It's always nice to feel wanted. But just because a job offer comes along — whether you were looking for one or not — doesn't mean it's the right option for you. If you already have a job and another company offers you a position, think long and hard before you decide to take the leap.
"Making a change is stressful, even if it's a good change," says Darcy Eikenberg, career coach and owner of Red Cape Revolution. "Switching to a new job should be the right next step for you personally and for your career."
If you're weighing a job offer, keep these four considerations in mind:
"Some people jump from job to job just like going from party to party just because they're invited," Eikenberg says. Instead of moving aimlessly from one opportunity to another, she recommends making a plan for your career with an end goal in mind. For instance, to get to your goal, you may need to add experience in a particular area — and if this new opportunity offers that experience you lack, it could be a good fit.
"If you have a goal, you can look for opportunities that will move you toward that goal," Eikenberg says. "Follow your plan and ask yourself if this is the next step in reaching your next goal."
You can't overlook the salary that will accompany the new job, but it also shouldn't be your chief deciding factor. "If you're underpaid and someone is dangling dollars in front of you, that can be tempting," Eikenberg says. "But you can't move to a new job only for money because it often won't be satisfying for a long period of time."
If the salary is the only thing that tempts you about the new job, you're likely to become disengaged before long. Instead, consider having a conversation with your current employer about the offer you've had from another company and see if he or she is willing to match it, or at least come close.
With all the changes that have accompanied the Affordable Care Act, "not all benefit plans look alike anymore," Eikenberg says. Even if the new employer says they offer "great benefits," the benefit plan may not be comparable to your current plan.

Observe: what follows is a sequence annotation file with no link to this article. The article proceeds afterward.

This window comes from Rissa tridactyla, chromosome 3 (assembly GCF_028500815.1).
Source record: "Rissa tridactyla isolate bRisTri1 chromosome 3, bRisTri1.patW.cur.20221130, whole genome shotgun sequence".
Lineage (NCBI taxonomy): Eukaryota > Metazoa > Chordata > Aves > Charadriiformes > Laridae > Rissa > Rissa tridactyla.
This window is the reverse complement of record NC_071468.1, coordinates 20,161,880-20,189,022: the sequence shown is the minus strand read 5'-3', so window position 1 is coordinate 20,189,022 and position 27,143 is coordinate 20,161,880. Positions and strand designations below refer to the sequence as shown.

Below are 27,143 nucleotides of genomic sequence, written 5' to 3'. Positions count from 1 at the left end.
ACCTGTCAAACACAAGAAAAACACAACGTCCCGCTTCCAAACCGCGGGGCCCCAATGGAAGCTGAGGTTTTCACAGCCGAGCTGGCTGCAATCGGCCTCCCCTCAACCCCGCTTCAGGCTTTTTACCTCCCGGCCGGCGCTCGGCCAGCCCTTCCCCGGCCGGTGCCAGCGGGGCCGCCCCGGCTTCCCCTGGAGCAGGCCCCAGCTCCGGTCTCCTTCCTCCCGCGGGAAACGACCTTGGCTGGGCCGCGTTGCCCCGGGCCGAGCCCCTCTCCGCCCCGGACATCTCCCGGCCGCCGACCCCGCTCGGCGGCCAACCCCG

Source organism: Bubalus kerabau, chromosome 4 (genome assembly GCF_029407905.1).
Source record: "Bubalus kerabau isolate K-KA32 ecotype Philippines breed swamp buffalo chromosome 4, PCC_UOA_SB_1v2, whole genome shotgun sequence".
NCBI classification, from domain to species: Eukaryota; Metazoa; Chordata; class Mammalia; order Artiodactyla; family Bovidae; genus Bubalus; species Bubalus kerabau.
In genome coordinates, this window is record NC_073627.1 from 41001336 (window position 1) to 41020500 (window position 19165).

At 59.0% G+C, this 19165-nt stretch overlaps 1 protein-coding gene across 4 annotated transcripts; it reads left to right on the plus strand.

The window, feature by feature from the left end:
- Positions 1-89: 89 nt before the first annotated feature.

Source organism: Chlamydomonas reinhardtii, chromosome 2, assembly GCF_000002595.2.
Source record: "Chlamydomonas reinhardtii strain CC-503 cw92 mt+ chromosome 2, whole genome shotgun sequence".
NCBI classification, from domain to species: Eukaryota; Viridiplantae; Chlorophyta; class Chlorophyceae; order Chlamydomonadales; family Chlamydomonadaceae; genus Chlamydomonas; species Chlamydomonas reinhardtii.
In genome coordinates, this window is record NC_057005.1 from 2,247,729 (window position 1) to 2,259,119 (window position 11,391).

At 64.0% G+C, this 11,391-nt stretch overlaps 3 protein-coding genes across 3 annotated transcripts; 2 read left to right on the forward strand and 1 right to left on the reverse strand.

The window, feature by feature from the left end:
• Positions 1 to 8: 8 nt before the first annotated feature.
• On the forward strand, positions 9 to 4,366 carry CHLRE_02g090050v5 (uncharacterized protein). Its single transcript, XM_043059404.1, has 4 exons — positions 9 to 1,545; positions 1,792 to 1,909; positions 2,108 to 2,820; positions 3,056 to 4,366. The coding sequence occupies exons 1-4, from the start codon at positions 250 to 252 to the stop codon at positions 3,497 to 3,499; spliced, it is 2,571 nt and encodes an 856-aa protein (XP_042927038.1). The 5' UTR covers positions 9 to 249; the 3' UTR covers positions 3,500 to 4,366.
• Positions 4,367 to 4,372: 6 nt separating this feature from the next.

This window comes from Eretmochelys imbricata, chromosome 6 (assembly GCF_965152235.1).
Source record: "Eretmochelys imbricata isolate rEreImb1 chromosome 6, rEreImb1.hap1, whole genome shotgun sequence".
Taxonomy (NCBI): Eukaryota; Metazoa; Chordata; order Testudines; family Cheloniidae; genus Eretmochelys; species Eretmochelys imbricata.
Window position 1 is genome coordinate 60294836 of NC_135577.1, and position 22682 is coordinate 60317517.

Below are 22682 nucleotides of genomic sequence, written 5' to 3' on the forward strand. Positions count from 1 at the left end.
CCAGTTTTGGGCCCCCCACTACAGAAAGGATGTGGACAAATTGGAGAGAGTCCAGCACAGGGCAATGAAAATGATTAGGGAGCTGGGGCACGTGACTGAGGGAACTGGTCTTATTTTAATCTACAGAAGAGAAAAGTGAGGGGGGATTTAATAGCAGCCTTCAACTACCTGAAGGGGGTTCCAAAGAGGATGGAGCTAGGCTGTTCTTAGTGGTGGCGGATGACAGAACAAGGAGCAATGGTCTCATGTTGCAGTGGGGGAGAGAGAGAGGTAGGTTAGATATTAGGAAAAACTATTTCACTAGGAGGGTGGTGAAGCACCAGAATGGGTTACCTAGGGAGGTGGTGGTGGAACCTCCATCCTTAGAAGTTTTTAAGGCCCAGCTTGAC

To ensure you know exactly what they're offering, ask specific questions: What is the range of costs you will be expected to pay for your health insurance and associated costs? Does the company make 401k matching contributions, and if so, how much? "It's not worth taking a worse job for more money and benefits," but if all other things are equal, you should have conversations about the value of the specific benefits you're being offered, Eikenberg says.
Even if a job offers great money and allows you the opportunity to do just the kinds of things you want to do, if the culture of the organization isn't for you, or if you just don't jive with the boss, it could be a terrible experience. Do your due diligence to determine whether your potential supervisor and the culture are a good fit for you: Try talking with current employees, ask lots of questions about culture during your interviews, and read anonymous employee reviews on sites like Glassdoor.com.
Don't underestimate your own ability to make a sound judgment call about your own future. Especially if you have spent the time necessary to reflect on your career and figure out your own values and goals, you are the only person who can make the right decision for your next job.
"Carve out some quite time for yourself and just listen to your gut," Eikenberg says. "If you're not in a situation where you have to make a change and you have hesitation in your gut, it's probably wise to move on to the next thing."